William Gallagher

William Gallagher
UCD Conway Institute

Talk Title: Bridging the Gap in Oncology Diagnostics: Converting Omic Data into Clinically Relevant Assays


Professor William Gallagher is the Director of the UCD Conway Institute ( and a Professor of Cancer Biology in the UCD School of Biomolecular & Biomedical Science. He is currently also the Director of the BREAST-PREDICT Centre (, which is the first Irish Cancer Society Collaborative Cancer

Research Centre, involving 6 universities and Cancer Trials Ireland. Prof. Gallagher is lead investigator on a Science Foundation Ireland (SFI)-funded Investigator Programme (IvP) project, OPTi-PREDICT, which is centred on developing novel clinical decision support systems in breast and prostate cancer.

A major focus of Prof. Gallagher’s research work is the identification and validation of candidate biomarkers of breast cancer and melanoma, with particular emphasis on translation of transcriptomic and proteomic datasets into clinically relevant assays. In addition, his team (the Cancer Biology & Therapeutics Lab; investigates the functional relevance of candidate tumour progression-associated genes at both in vitro and in vivo levels, as well as engages in preclinical evaluation of novel anti-cancer agents.

In 2007, Prof. Gallagher co-founded OncoMark Ltd., a private company centred on the development and application of biomarker panels and associated technologies, on both tissues and biological fluids ( Prof. Gallagher is currently the Chief Scientific Officer (CSO) at OncoMark.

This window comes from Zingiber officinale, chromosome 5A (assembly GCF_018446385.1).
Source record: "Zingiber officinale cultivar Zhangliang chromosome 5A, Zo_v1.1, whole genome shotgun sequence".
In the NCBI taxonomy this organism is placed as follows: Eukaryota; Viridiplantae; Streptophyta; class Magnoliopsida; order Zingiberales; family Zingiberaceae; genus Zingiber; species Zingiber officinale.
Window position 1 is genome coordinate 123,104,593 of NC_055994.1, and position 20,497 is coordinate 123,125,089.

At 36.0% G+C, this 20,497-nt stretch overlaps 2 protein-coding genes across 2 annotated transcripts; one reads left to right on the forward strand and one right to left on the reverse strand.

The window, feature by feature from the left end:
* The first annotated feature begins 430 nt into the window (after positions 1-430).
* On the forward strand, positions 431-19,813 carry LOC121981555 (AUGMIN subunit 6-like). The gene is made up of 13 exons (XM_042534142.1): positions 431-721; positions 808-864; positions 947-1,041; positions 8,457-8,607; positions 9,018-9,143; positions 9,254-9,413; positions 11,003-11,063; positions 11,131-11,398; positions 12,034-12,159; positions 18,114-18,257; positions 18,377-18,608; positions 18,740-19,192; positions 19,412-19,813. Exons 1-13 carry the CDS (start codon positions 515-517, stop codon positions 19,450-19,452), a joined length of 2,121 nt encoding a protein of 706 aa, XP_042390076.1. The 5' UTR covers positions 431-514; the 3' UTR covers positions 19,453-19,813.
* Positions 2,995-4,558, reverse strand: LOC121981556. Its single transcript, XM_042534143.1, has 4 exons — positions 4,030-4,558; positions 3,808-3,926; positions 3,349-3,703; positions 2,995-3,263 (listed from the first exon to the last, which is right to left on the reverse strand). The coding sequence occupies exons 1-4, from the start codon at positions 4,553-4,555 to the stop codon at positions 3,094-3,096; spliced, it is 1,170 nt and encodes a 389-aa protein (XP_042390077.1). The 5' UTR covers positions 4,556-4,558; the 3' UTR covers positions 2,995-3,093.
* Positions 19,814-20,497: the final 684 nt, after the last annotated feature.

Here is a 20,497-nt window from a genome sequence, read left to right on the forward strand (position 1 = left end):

Bridging the Gap in Oncology Diagnostics: Converting Omic Data into Clinically Relevant Assays
The effective implementation of therapeutic regimens in the oncology arena depends on the successful identification and translation of informative biomarkers to aid clinical decision-making. Antibody-based proteomics occupies a pivotal space in the cancer biomarker discovery and validation pipeline, facilitating the high-throughput evaluation of candidate markers1. Indeed, it is vital that if antibodies are to be utilised for clinically assays, especially immunohistochemistry, that appropriate validation procedures are employed to ensure specificity2. In addition, reverse engineering of transcriptional networks using gene expression data enables identification of genes that underpin development and progression of different cancers3. Such approaches also provide a potential means to elucidate robust biomarkers. Here, several case studies will be provided in respect to efforts made to transition omic-based discovery data towards clinical utility, particularly in the context of oncology diagnostics.

1. Brennan DJ, et al. Nat Rev Cancer. 2010 Sep;10(9):605-17.
2. O’Hurley G, et al. Mol Oncol. 2014 Jun;8(4):783-98.
3. Moran B, et al. Cancer Res, in press.